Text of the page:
Down’s identity issues
Down’s blanket defence has evolved since 2010 but it remains worryingly suspect. Much like Wexford, this is a team with its core strengths up front. Down however have tried to build their game around a defensive system, looking to break from there. The problem is that the system simply doesn’t suit the resources at their disposal. Down can drop deep but suffered significant issues against Cork and Monaghan when they did so. It was only in the second half of the Monaghan game that we truly saw where the Mourne men’s strategic strengths lay. Down were forced into going after Monaghan in the second half, they had no choice to commit to attack. When they did it turned out they were rather good at it. While they may not have moved in waves, Down’s backs looked far more comfortable joining the attack than their forwards did dropping back. The concern for Down is that a switch to such a cavalier approach could see them punished severely by Donegal on the counter but this ignores a larger point. Does anyone believe Down can out-defend Jim McGuinness’ unit? If Down are to stand any chance of springing an upset, they must press high early and challenge Donegal’s defence to dominate them in numbers.
Donegal’s controlled attack
The evolved role enjoyed by Michael Murphy was first witnessed in the league tie with Cork back in March. Sitting just in front of midfield, with the option to move closer to goal where appropriate, Murphy conducts Donegal’s attack. With 44 of 75 chances converted over three games according to stats site Dontfoul, a scoring rate of 59 percent, Donegal are efficient on paper albeit not outstandingly so. More impressive is the number of quality chances they create. McGuinness’ charges are 16 of 21 from dead balls, largely because they win frees in advantageous positions. Against Tyrone, Donegal’s frees were 19m from goal on average compared to 43m for Mickey Harte’s charges.
The middle third
Donegal’s improved passing game at the back has enabled the likes of Frank McGlynn to get involved in the attack. The quick hand-passing game inside Donegal’s territory tends to give way to a more mixed approach as they transition into attack. Down’s challenge will be to slow the transition from defence into the middle third. Tyrone’s decision to use their forwards in tackling-first roles likely won’t work for a Down side looking to create chances at speed. Instead they will need to challenge Donegal with defenders further up-field. The impact of the loss of Neil Gallagher, through injury, and his contribution in transition can’t be understated. Aside from being an effective ball-winner, Gallagher has shown solid positioning at the back and has created several scores already this season.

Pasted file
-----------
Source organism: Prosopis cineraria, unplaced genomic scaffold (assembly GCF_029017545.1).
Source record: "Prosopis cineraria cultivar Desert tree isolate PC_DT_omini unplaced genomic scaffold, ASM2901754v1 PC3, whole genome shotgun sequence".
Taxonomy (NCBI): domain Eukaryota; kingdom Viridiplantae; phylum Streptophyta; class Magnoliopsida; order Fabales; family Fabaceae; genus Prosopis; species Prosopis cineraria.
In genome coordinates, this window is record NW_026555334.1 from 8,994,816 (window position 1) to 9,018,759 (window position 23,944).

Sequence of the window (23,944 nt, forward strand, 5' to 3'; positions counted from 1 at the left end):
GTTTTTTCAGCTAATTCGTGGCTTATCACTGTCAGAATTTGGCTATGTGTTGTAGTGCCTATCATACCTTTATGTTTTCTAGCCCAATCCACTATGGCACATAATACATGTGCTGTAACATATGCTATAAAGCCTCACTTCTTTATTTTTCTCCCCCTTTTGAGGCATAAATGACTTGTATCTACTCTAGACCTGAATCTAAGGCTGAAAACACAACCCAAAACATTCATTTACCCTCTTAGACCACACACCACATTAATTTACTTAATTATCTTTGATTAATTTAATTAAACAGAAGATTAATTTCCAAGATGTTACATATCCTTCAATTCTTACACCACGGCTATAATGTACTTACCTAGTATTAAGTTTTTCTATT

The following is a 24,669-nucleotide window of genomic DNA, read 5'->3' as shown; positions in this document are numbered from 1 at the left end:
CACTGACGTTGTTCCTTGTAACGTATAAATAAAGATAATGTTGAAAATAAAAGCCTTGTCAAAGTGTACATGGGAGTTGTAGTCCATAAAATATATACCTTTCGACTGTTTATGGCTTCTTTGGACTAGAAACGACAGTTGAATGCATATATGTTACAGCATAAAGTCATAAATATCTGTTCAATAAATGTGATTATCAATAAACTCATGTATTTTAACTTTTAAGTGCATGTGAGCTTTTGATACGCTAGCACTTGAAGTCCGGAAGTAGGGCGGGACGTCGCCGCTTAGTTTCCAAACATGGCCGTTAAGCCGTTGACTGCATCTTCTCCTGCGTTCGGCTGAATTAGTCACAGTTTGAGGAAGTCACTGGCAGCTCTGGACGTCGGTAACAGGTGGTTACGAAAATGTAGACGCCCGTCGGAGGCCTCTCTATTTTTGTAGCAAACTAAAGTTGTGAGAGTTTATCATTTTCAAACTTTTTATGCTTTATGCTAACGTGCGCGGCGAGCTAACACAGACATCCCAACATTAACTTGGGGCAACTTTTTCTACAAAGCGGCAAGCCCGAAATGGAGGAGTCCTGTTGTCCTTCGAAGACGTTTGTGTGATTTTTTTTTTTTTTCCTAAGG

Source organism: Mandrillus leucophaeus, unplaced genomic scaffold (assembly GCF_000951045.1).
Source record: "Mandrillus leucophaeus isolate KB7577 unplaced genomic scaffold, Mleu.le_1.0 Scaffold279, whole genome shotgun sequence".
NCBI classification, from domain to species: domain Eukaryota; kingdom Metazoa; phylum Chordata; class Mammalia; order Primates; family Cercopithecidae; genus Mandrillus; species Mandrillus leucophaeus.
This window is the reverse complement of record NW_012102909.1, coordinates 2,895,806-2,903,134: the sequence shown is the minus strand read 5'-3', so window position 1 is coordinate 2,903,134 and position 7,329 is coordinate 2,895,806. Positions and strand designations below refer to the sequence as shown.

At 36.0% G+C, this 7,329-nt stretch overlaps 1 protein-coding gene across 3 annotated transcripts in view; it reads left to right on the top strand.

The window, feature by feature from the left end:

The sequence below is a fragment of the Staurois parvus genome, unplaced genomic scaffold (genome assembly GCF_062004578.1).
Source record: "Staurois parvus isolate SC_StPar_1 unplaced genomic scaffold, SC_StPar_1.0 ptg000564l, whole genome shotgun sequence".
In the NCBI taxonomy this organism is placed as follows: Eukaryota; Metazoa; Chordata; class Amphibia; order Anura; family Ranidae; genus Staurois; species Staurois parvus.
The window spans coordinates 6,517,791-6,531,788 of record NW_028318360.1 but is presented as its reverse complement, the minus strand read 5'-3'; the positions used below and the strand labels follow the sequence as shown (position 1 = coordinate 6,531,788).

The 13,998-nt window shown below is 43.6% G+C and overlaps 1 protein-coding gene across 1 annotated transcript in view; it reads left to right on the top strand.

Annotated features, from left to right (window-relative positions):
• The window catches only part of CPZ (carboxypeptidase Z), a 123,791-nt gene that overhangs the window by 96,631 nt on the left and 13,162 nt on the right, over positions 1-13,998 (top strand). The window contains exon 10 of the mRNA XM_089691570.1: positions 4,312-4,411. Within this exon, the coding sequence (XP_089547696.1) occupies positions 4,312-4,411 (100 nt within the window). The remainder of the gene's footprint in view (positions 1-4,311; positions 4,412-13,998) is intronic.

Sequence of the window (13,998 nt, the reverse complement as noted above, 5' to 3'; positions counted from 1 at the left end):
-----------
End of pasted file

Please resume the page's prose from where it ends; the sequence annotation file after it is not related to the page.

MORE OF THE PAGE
Donegal’s 45-45 game adapted well in the second half against Tyrone by playing deeper. This saw Tyrone kept scoreless for 31 minutes. Down’s challenge in avoiding a similar fate will require quick ball-movement in order to find some space to exploit, a rare commodity in the modern game. This will present a difficult balancing act as on one hand ball will need to be played at speed but, as we saw in the first half of Sunday’s Connacht Final, over-cooking quick ball favours the defence almost every time.
Donegal enter this game as favourites with good reason. Down have blown hot and cold in attack this season. When faced with physically intimidating opposition, such as Cork, they have been at a substantial disadvantage. Defensively Donegal look as sharp as the unit that tormented all before them in 2011. Up front they have honed their game to become more effective at creating high percentage chances. Down on the other hand have substantial depth issues and rely on scoring flurries a little too much to sustain them over a single summer. The bookies have set the handicap at 4 points, Donegal look good for that.
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Programming note: The analysis on this game will go live on Monday. Before that there will be analysis of the Leinster Final between Dublin and Meath. For the full schedule check out our Facebook page.